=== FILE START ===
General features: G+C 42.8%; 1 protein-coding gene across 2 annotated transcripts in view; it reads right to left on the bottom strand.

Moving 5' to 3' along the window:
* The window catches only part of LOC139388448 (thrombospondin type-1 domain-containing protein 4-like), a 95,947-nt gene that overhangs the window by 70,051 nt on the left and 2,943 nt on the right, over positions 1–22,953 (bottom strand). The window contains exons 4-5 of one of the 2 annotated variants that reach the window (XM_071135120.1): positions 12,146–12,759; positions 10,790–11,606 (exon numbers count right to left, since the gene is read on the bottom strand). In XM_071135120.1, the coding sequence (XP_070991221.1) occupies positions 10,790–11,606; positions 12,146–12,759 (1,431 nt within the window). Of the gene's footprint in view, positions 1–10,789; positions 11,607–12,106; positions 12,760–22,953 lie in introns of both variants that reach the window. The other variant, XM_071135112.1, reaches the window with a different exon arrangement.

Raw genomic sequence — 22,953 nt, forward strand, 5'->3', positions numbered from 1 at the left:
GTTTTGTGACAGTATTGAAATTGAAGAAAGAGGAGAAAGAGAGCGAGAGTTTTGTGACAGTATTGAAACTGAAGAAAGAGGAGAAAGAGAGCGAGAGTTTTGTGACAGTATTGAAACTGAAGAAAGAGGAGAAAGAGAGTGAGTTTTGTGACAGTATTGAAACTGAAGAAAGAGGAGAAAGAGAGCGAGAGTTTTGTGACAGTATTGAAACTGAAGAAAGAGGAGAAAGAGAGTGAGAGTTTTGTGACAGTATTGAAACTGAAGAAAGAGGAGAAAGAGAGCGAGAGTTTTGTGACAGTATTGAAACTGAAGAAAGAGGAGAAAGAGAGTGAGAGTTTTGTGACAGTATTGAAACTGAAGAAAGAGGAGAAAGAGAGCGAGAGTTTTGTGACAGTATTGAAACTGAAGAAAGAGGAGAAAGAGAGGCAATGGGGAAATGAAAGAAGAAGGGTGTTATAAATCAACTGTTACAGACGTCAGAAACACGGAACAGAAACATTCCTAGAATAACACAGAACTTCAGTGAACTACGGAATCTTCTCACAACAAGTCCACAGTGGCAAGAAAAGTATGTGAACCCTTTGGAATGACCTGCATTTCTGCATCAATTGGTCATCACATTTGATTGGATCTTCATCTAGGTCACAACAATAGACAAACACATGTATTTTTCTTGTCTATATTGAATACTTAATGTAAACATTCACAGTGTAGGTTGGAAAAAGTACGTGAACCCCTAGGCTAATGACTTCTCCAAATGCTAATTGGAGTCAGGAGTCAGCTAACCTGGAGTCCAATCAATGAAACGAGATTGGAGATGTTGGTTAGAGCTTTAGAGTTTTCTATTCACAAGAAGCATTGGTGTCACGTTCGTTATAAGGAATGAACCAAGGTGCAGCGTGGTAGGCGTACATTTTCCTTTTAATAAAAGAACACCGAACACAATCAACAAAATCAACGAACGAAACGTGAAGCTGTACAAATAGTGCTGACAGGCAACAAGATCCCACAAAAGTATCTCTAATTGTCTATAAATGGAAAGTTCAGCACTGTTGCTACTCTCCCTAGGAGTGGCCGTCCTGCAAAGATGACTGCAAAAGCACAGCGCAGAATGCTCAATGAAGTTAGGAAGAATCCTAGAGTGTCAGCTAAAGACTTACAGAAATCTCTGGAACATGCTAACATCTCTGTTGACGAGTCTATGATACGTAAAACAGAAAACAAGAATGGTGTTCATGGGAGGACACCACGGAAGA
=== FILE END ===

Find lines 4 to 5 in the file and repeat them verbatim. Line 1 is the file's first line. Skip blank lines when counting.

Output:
Raw genomic sequence — 22,953 nt, forward strand, 5'->3', positions numbered from 1 at the left:
GTTTTGTGACAGTATTGAAATTGAAGAAAGAGGAGAAAGAGAGCGAGAGTTTTGTGACAGTATTGAAACTGAAGAAAGAGGAGAAAGAGAGCGAGAGTTTTGTGACAGTATTGAAACTGAAGAAAGAGGAGAAAGAGAGTGAGTTTTGTGACAGTATTGAAACTGAAGAAAGAGGAGAAAGAGAGCGAGAGTTTTGTGACAGTATTGAAACTGAAGAAAGAGGAGAAAGAGAGTGAGAGTTTTGTGACAGTATTGAAACTGAAGAAAGAGGAGAAAGAGAGCGAGAGTTTTGTGACAGTATTGAAACTGAAGAAAGAGGAGAAAGAGAGTGAGAGTTTTGTGACAGTATTGAAACTGAAGAAAGAGGAGAAAGAGAGCGAGAGTTTTGTGACAGTATTGAAACTGAAGAAAGAGGAGAAAGAGAGGCAATGGGGAAATGAAAGAAGAAGGGTGTTATAAATCAACTGTTACAGACGTCAGAAACACGGAACAGAAACATTCCTAGAATAACACAGAACTTCAGTGAACTACGGAATCTTCTCACAACAAGTCCACAGTGGCAAGAAAAGTATGTGAACCCTTTGGAATGACCTGCATTTCTGCATCAATTGGTCATCACATTTGATTGGATCTTCATCTAGGTCACAACAATAGACAAACACATGTATTTTTCTTGTCTATATTGAATACTTAATGTAAACATTCACAGTGTAGGTTGGAAAAAGTACGTGAACCCCTAGGCTAATGACTTCTCCAAATGCTAATTGGAGTCAGGAGTCAGCTAACCTGGAGTCCAATCAATGAAACGAGATTGGAGATGTTGGTTAGAGCTTTAGAGTTTTCTATTCACAAGAAGCATTGGTGTCACGTTCGTTATAAGGAATGAACCAAGGTGCAGCGTGGTAGGCGTACATTTTCCTTTTAATAAAAGAACACCGAACACAATCAACAAAATCAACGAACGAAACGTGAAGCTGTACAAATAGTGCTGACAGGCAACAAGATCCCACAAAAGTATCTCTAATTGTCTATAAATGGAAAGTTCAGCACTGTTGCTACTCTCCCTAGGAGTGGCCGTCCTGCAAAGATGACTGCAAAAGCACAGCGCAGAATGCTCAATGAAGTTAGGAAGAATCCTAGAGTGTCAGCTAAAGACTTACAGAAATCTCTGGAACATGCTAACATCTCTGTTGACGAGTCTATGATACGTAAAACAGAAAACAAGAATGGTGTTCATGGGAGGACACCACGGAAGA